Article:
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Same-Sex Marriage and the Entitlement Problem
by David Marhoffer
18 February 2004

There are only two possible legal solutions to the problem of "entitlements." Either everyone gets them or no one gets them. Anything else is odious discrimination.

The recent ruling by a narrow majority of the Massachusetts Supreme Court was only the last of five consecutive and humiliating losses suffered by cultural and political conservatives. The United States Supreme Court graciously supplied three of the setbacks in the areas of diversity and affirmative action in college admissions, federalism and states' rights in sodomy cases, and the McCain-Feingold campaign financing law and its impact upon the First Amendment.  The fourth injury was self-inflicted by President George W. Bush and his pledge to address the status of the multitude of foreign workers who entered and work in this country in violation of its existing immigration laws.
The latest in the quintet of defeats was a 4 to 3 opinion which insisted that the Vermont "civil unions" were separate but unequal rights. The Court found that nothing short of granting gay people full marriage rights equivalent to heterosexual couples will pass constitutional muster. It is only a short matter of time before gay individuals will be able to obtain marriage licenses in Massachusetts.
This is only the beginning. The crystal ball is now clear and the future is obvious.
Normally, the U.S. Constitution's "Full Faith and Credit" Clause requires each state to honor, among other things, a sister state's marriages, judgments, and official acts. However, the Federal Defense of Marriage Act was signed into law on September 21, 1996 by President Bill Clinton to prevent the Full Faith and Credit Clause from forcing one state from recognizing the same-sex marriages entered into in another state. Now known as 28 USC §1738c, the Act had been approved by a vote of 85-14 in the U.S. Senate and by a 342-67 vote in the  House of Representatives. Lest there be any doubt, 38 states passed their own state law-based Defense of Marriage Acts. Thus far, the United States Supreme Court has refused to weigh on the constitutionality of either the federal act or its various state counterparts.
Nevertheless, once gay people are able to obtain marriage licenses in Massachusetts, it is reasonable to conclude that 12 states are prepared to recognize them. Before long, the United States Supreme Court will have no choice but to accept certiorari and review the constitutionality of same-sex marriages. If Lawrence v. Texas is any indication, it is very likely that the United States Supreme Court will declare that the house of the United States divided on the issue of same-sex marriage cannot stand and that the laws of  the 38 dissenting states are unconstitutional.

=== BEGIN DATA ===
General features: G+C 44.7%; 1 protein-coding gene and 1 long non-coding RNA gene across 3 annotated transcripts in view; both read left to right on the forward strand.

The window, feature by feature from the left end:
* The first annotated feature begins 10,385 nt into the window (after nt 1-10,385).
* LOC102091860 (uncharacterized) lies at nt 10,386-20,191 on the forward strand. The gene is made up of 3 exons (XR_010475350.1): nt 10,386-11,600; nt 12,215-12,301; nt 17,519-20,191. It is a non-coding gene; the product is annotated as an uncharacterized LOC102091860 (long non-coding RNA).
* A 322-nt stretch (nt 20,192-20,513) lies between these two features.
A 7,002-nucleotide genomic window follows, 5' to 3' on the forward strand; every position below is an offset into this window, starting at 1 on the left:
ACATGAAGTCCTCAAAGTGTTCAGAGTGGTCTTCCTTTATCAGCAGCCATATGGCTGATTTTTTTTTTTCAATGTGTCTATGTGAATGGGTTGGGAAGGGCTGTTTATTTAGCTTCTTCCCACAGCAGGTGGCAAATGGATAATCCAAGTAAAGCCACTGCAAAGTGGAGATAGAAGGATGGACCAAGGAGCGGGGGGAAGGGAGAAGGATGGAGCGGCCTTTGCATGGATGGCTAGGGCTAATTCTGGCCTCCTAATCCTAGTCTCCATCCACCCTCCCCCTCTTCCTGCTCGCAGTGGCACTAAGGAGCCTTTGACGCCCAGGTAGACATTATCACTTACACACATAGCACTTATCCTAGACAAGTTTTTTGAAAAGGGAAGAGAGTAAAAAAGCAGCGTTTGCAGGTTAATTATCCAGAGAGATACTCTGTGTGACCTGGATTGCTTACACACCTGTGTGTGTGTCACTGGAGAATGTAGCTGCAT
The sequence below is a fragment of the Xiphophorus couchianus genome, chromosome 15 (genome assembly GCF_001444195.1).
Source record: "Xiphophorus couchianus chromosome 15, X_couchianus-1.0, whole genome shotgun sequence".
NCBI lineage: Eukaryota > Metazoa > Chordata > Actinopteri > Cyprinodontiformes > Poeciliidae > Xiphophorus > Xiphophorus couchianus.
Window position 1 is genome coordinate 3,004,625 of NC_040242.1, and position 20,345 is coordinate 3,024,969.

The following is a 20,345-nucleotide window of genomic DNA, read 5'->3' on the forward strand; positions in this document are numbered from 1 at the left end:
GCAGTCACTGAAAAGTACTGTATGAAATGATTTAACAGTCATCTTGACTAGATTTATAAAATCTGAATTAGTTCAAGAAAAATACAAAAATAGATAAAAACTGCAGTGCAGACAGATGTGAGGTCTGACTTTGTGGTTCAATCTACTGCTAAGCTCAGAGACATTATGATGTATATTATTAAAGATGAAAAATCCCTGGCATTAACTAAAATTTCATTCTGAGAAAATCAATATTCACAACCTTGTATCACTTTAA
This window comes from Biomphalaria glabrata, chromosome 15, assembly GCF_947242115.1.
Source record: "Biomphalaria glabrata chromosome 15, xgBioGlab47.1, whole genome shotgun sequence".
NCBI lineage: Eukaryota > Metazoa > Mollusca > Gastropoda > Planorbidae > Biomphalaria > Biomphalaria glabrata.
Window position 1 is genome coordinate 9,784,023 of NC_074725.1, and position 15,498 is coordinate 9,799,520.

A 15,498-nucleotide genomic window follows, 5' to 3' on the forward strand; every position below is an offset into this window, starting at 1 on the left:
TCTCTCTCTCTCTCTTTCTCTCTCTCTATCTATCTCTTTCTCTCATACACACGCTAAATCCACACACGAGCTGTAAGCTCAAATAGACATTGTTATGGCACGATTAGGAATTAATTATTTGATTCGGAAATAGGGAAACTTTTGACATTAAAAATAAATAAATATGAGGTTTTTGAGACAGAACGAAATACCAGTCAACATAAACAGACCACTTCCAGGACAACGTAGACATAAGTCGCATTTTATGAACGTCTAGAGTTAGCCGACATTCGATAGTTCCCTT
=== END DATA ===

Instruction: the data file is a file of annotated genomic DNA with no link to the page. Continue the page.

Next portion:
Conservatives will lick their wounds for a while, but will then mobilize to pass the 28th Amendment which will attempt to define marriage between a single individual of suitable age, mental capacity, and possessing an XX chromosome to another single individual of suitable age and mental capacity, but possessing an XY chromosome. Enormous political pressure will be brought to bear on 15 states and the proposed 28th Amendment to the U.S. Constitution will fall just short. The United States will join the Netherlands and Belgium in their legal recognition of same-sex marriages.
Same-sex marriages are inevitable and conservatives would be wise to anticipate them. This is a realistic statement that expresses neither approval nor disapproval. Personally-speaking, I am a heterosexual male who will soon celebrate ten years of marriage to a member of the opposite gender. Further, the particular religion into which I was born does not recognize same-sex  marriages and does not ordain gay clergy. However, rather than wail that the death of civilization is near, I believe that the issue contains valuable lessons that should be approached from an objectivist or libertarian perspective.
In a constitutional republic like the United States, all citizens are equal before the law. Government must not prefer one citizen over another, based upon meaningless characteristics like race, ethnic origin, gender, religion, and the like. Of course, a government can treat the law-abiding differently from criminals and reserve rights to its citizens over non-citizens. However, between two citizens, the government cannot show favor to one while discriminating against the other.